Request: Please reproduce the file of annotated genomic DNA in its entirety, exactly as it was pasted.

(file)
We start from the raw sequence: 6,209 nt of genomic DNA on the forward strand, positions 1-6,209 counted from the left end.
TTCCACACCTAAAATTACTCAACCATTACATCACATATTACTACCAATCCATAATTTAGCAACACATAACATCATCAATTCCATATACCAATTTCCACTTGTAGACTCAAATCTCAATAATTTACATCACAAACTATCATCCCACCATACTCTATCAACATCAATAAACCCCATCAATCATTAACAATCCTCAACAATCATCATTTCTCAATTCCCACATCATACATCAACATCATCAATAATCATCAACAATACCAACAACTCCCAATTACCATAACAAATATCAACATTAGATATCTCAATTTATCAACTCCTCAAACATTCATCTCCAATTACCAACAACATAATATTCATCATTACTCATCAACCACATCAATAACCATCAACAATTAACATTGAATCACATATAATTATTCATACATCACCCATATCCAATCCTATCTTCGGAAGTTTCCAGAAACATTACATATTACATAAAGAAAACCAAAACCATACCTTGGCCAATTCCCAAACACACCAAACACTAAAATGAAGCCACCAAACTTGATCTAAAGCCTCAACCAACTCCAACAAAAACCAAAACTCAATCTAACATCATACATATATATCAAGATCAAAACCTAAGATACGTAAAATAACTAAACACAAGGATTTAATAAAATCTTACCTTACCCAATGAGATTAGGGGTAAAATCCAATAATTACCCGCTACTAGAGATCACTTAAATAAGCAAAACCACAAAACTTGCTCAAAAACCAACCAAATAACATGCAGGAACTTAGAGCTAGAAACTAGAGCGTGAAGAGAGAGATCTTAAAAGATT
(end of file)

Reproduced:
We start from the raw sequence: 6,209 nt of genomic DNA on the forward strand, positions 1-6,209 counted from the left end.
TTCCACACCTAAAATTACTCAACCATTACATCACATATTACTACCAATCCATAATTTAGCAACACATAACATCATCAATTCCATATACCAATTTCCACTTGTAGACTCAAATCTCAATAATTTACATCACAAACTATCATCCCACCATACTCTATCAACATCAATAAACCCCATCAATCATTAACAATCCTCAACAATCATCATTTCTCAATTCCCACATCATACATCAACATCATCAATAATCATCAACAATACCAACAACTCCCAATTACCATAACAAATATCAACATTAGATATCTCAATTTATCAACTCCTCAAACATTCATCTCCAATTACCAACAACATAATATTCATCATTACTCATCAACCACATCAATAACCATCAACAATTAACATTGAATCACATATAATTATTCATACATCACCCATATCCAATCCTATCTTCGGAAGTTTCCAGAAACATTACATATTACATAAAGAAAACCAAAACCATACCTTGGCCAATTCCCAAACACACCAAACACTAAAATGAAGCCACCAAACTTGATCTAAAGCCTCAACCAACTCCAACAAAAACCAAAACTCAATCTAACATCATACATATATATCAAGATCAAAACCTAAGATACGTAAAATAACTAAACACAAGGATTTAATAAAATCTTACCTTACCCAATGAGATTAGGGGTAAAATCCAATAATTACCCGCTACTAGAGATCACTTAAATAAGCAAAACCACAAAACTTGCTCAAAAACCAACCAAATAACATGCAGGAACTTAGAGCTAGAAACTAGAGCGTGAAGAGAGAGATCTTAAAAGATT